I'm sorry, but I'm not going to discuss it yet. I have not, as I myself propounded, tested it.
I am going to talk about something I'm prepared to swallow as a final result to my machinations, which I believe firmly the remainder of the D&D world will not: that your stats are going to limit you from doing things which your mind, as a player, wants to do. Things which have been so absorbed as being part of playing D&D, that an alternative, even a moderate one, will be firmly denied.
Here is the problem that occurs to me, the one that I am working on mechanically. Suppose that a three character party moves forward to confront four guards, with the intention of talking their way through. Let's say the characters are first level and that this is their first encounter. Here are a few things I would like to have happen:
- I would like the characters to have an opportunity to roleplay; existing cards would be implemented at appropriate moments, but with the playing of the cards I would like the players to be able to make a moderate stab at actually doing in roleplay what the card says.
- I would like more than one character to be able to play a card, and for the cards to enhance one another, so that Player 1 could play a card which would support Player 2's action.
- I would like it if the guards did not behave as a unit; I would not even like it if the lead guard was counted on as a crutch to handle the multiple effects of the interation. I would want all guards to have the possibility of being convinced independently.
- I would like it if this 7-person conflict could be sorted out in under five minutes.
- I would like it if the guards had a chance to convince the players not to continue trying to talk their way through.
In any ordinary D&D scenario, Player 3's question might be in the minds of one of the players, usually the least confident player, or the one with the least experience. It is never a question that will arise in the mind of a willful player, who counts on his rhetoric to carry him through, particularly if the player is very familiar with the DM's playing style.
But just suppose the confident player is the one that has the 9 wisdom. To my mind, any REAL mechanic with REAL influence on the player's game play ought to FORCE the confident, experienced player who knows the DM well to adopt Player 3's point of view. In other words, he should be actively discouraged by the guard's identification and demeanor, and be compelled to say, "Uh, guys, I don't see how we're doing any good here. Let's go." Even if the player doesn't want to.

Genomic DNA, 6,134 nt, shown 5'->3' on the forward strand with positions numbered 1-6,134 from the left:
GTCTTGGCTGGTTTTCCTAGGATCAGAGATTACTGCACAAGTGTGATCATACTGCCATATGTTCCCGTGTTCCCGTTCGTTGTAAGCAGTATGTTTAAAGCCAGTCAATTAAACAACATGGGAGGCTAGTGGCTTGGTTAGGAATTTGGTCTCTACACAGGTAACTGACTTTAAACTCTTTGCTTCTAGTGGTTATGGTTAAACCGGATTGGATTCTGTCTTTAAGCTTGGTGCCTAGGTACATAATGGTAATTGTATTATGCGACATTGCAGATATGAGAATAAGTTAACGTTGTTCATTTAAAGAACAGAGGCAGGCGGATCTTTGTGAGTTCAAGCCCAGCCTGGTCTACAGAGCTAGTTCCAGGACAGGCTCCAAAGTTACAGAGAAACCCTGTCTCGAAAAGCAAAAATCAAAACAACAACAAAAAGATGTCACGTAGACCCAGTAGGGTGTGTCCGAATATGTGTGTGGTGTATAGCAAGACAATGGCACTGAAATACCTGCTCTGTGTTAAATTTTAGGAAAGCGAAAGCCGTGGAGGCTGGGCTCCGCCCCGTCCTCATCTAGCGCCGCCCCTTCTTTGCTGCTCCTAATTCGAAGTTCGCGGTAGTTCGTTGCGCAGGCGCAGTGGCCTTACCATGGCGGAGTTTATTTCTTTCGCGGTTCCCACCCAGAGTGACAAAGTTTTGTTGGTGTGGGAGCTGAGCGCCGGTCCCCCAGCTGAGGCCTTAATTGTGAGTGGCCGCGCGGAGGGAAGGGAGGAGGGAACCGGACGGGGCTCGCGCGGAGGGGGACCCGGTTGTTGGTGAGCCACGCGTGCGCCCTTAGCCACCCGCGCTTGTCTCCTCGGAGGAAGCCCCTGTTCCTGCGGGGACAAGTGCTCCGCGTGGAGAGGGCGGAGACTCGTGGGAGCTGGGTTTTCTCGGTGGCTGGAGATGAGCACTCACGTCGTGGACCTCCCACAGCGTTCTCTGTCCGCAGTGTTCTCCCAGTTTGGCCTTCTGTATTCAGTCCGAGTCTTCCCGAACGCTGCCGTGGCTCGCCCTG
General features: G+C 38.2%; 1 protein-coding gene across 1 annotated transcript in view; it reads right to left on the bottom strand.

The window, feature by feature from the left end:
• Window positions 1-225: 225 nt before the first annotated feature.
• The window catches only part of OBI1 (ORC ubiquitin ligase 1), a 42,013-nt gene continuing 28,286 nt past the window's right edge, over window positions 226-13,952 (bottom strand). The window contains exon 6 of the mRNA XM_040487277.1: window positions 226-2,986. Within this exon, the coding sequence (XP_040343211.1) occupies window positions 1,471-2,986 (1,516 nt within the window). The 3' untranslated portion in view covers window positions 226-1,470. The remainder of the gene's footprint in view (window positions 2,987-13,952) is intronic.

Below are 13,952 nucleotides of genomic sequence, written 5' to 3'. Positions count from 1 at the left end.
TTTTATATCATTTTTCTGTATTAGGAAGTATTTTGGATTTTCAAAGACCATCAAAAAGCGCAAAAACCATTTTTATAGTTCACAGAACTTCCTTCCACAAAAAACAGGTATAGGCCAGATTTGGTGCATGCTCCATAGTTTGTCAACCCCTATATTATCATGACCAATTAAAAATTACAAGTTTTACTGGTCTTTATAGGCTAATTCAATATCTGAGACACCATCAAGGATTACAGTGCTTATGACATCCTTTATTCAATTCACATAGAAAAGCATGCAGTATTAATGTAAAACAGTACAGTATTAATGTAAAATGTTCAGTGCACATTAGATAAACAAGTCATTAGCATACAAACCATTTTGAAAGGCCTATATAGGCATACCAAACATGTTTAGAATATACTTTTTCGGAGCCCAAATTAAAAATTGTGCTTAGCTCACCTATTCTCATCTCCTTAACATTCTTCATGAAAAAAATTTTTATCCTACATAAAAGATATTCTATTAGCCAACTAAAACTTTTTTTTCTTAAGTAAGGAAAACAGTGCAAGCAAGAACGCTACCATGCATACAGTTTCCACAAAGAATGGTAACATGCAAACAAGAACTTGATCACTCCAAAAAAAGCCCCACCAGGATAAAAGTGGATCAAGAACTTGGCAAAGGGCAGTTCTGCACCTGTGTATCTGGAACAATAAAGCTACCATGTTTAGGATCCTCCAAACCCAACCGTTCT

Moreover - and here is where I am really going to depart from the herd - this reaction from the player should in no way result from an action the player has made, but should INSTEAD result from an action the guard has made. This is a central argument I have been making since the beginning. For the IMech to work, and work meaningfully, it can't break down to a wisdom check made by the player. The player does not roll the guard's die in a hand-to-hand combat ... therefore the character cannot be free to 'roll the guard's die' in an interactive 'melee.'
No, no, no, the guard must have the power to stamp his feet, slap his scabbard, invoke the symbol on his chest and say, "MOVE ON!", so that the player actually has no choice but to do so. Seriously. No choice.
Now before you think to yourself how terribly, terribly wrong that is for D&D, think for a moment how, if the guard does 18 damage to the player with 4 hit points, the player actually has no choice to do anything except die. As the title says: tough shit for you.
This is something thoroughly accepted in D&D. Not pleasant. Certainly not wanted by the player. But nevertheless something the player has to choke down with their Cheetos. Believe me when I say that until players have to choke down the IMech too, in circumstances where the players don't have so much as a die roll, it won't have any teeth at all.
At present, I already know how to make this happen. I have a pretty good idea on how to conduct the interaction so that all the points above are covered. It's only a beginning, however. And it only really addresses this one situation (though I can see how others might be resolved). This is the reason I'm keeping it to myself.
The falling down point remains, however, how different this would be for D&D, as described above. Which doesn't bother me in the least. I'm not nostalgic. I just want a good game. I have as much invested in the 'traditional' game of D&D as I have in New Wave from the early '80s, when I was young, in high school and humping girls on the dance floor. Sure, I listen to Blondie and the Cars now and then. Those were good times. But new music has been recorded since then.
Change is life. I'm proposing the possibility of saying to the player, "No, you can't decide to attack the guard now - you're intimidated and you don't have the nerve to pull your sword." If that makes you queasy, then we don't have anything left to talk about. On the other hand, if that lifts the scales off your eyes, then we're going someplace.